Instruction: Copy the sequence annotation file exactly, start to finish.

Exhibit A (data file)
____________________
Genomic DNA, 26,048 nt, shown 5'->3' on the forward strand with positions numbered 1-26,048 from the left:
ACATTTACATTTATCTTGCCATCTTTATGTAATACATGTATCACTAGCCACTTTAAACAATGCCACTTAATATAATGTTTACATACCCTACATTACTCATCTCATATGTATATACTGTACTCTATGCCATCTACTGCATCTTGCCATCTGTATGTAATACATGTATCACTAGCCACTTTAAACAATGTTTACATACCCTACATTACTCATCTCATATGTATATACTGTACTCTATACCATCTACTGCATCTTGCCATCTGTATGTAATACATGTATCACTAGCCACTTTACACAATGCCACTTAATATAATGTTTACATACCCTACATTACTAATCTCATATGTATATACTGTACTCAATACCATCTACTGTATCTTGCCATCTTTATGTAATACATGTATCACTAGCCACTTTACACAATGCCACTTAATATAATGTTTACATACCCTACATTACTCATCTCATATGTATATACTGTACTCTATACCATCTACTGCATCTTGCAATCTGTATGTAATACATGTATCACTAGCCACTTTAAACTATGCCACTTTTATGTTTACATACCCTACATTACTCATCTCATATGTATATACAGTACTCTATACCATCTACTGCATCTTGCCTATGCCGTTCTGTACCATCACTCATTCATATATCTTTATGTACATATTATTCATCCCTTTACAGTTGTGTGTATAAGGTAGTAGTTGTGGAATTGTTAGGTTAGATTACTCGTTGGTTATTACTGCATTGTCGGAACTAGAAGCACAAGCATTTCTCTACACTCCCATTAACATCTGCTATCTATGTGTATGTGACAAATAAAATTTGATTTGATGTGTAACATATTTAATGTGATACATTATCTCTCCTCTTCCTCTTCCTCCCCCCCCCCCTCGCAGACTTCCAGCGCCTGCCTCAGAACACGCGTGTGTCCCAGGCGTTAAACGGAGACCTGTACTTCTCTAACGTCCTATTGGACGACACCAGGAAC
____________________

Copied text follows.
Genomic DNA, 26,048 nt, shown 5'->3' on the forward strand with positions numbered 1-26,048 from the left:
ACATTTACATTTATCTTGCCATCTTTATGTAATACATGTATCACTAGCCACTTTAAACAATGCCACTTAATATAATGTTTACATACCCTACATTACTCATCTCATATGTATATACTGTACTCTATGCCATCTACTGCATCTTGCCATCTGTATGTAATACATGTATCACTAGCCACTTTAAACAATGTTTACATACCCTACATTACTCATCTCATATGTATATACTGTACTCTATACCATCTACTGCATCTTGCCATCTGTATGTAATACATGTATCACTAGCCACTTTACACAATGCCACTTAATATAATGTTTACATACCCTACATTACTAATCTCATATGTATATACTGTACTCAATACCATCTACTGTATCTTGCCATCTTTATGTAATACATGTATCACTAGCCACTTTACACAATGCCACTTAATATAATGTTTACATACCCTACATTACTCATCTCATATGTATATACTGTACTCTATACCATCTACTGCATCTTGCAATCTGTATGTAATACATGTATCACTAGCCACTTTAAACTATGCCACTTTTATGTTTACATACCCTACATTACTCATCTCATATGTATATACAGTACTCTATACCATCTACTGCATCTTGCCTATGCCGTTCTGTACCATCACTCATTCATATATCTTTATGTACATATTATTCATCCCTTTACAGTTGTGTGTATAAGGTAGTAGTTGTGGAATTGTTAGGTTAGATTACTCGTTGGTTATTACTGCATTGTCGGAACTAGAAGCACAAGCATTTCTCTACACTCCCATTAACATCTGCTATCTATGTGTATGTGACAAATAAAATTTGATTTGATGTGTAACATATTTAATGTGATACATTATCTCTCCTCTTCCTCTTCCTCCCCCCCCCCCTCGCAGACTTCCAGCGCCTGCCTCAGAACACGCGTGTGTCCCAGGCGTTAAACGGAGACCTGTACTTCTCTAACGTCCTATTGGACGACACCAGGAAC